The Accountant Member did not agree with the reasoning of the Judicial Member in cancelling the assessment order. However, regarding the point of limitation, he recorded the following order: “Consequently, I am also of the view that the question of limitation raised by the assessee in the grounds of appeal has to be decided by the Tribunal and is not to be left undecided.”
In view of the difference of opinion, the Judicial and Accountant Members passed the following order on 22nd June, 1983, under s. 255(4) of the Act. “As there is a difference of opinion between us on the point as to whether the assessment for the year 1973-74 is barred by limitation, we refer the case to the President of the Tribunal for further action as provided in s. 255(4) of the IT Act, 1961.”
Accordingly, the matter was referred to the President of the Tribunal who entrusted the case for decision to the Vice- President. The Vice-President gave his own reasoning and the operative portion of the order concerning the point for determination is as follows: “I agree with the learned Judicial Member that the assessment not having been made on 31st March, 1979, the date on which the action pursuant to the Commissioner’s order becomes time barred, the subsequent assessment order passed should be treated as barred by limitation. The matter will now go back to the original Bench for disposal according to law.”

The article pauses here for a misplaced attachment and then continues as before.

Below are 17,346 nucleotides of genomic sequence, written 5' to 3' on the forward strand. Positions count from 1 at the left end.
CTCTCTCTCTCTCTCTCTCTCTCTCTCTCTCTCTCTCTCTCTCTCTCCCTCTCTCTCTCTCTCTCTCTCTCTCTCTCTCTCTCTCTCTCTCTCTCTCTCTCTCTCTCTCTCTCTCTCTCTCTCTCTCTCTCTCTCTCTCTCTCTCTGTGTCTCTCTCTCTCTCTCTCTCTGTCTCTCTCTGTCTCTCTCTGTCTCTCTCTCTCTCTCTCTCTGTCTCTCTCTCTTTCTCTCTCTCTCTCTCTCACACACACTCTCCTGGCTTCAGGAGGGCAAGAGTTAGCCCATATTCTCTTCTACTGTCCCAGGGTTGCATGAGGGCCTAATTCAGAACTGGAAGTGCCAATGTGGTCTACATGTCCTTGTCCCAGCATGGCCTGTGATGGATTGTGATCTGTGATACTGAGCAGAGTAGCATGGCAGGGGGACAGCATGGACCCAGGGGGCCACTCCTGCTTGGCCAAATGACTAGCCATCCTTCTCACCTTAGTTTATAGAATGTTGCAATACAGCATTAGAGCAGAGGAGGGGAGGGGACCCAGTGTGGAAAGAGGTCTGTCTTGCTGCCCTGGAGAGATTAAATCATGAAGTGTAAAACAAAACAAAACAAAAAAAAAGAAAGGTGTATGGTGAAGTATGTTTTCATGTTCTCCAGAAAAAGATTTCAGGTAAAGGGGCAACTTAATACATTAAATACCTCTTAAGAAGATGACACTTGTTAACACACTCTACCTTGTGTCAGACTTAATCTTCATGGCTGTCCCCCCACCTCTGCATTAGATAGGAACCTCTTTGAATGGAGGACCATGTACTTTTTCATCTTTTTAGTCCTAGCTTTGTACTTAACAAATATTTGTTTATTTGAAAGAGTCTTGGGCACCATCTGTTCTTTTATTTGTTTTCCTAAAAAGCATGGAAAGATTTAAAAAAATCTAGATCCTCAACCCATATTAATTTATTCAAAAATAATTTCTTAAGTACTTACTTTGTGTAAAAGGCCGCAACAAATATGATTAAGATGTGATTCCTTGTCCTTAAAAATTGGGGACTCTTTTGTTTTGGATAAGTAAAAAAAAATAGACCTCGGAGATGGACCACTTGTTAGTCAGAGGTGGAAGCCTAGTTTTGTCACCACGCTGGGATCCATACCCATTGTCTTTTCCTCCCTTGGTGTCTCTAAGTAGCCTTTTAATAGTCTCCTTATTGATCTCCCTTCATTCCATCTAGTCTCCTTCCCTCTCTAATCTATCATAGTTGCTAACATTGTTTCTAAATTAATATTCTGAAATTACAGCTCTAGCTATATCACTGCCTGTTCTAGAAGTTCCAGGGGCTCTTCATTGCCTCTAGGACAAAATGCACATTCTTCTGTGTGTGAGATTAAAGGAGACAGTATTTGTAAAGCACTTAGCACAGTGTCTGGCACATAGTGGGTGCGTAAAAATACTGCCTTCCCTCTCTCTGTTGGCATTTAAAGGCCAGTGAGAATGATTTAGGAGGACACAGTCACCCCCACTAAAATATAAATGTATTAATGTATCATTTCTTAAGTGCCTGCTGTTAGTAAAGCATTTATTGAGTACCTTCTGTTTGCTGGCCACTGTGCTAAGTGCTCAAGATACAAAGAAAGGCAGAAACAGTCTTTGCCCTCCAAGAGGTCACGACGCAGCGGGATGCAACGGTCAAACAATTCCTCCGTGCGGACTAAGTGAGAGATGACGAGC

4. At the instance of the CIT the Triubnal has referred the following questions for the opinion of this Court:
“(1) Whether, on the facts and in the circumstances of the case, the ITAT, Amritsar Bench, while referring the matter to the President of the Tribunal under s. 255(4) of the IT Act, 1961, correctly summed up the point of difference being, whether the assessment for the asst. yr. 1973-74 is barred by limitation whereas the controversy between the two Members of the original Bench revolved round the maintainability or otherwise of the ITO’s order dt. 25th Aug., 1981, because of lack of jurisdiction on the part of the CIT(A) setting aside the ITO’s first order dt. 29th March, 1976 ?
(2) Whether, on the facts and in the circumstances of the case, the third Member of the Tribunal to whom the matter was referred under s. 255(4) of the IT Act, 1961, was right in law in considering and adjudicating upon the issue of the ITO’s order dt. 25th Aug., 1981, for the asst. yr. 1973-74 being barred by limitation when the said issue was not decided by either of the two Members of the original Bench ?
(3) Whether, on the facts and in the circumstances of the case, the Tribunal’s order dt. 29th May, 1984, is sustainable in law considering that the order is based on the opinion of the third Member alone and does not represent the opinion of the majority of the members who have heard the case, the members of the original Bench having not considered and decided the issue adjudicated upon by the third Member ?
(4) Whether, on the facts and in the circumstances of the case, the Tribunal is right in law in holding that the ITO’s order dt. 25th Aug., 1981, passed under s. 143(3)/144B in pursuance of the directions of the CIT(A) contained in the appellate order dt. 1st March, 1979, which was not challenged by the assessee before the Tribunal is barred by limitation ?”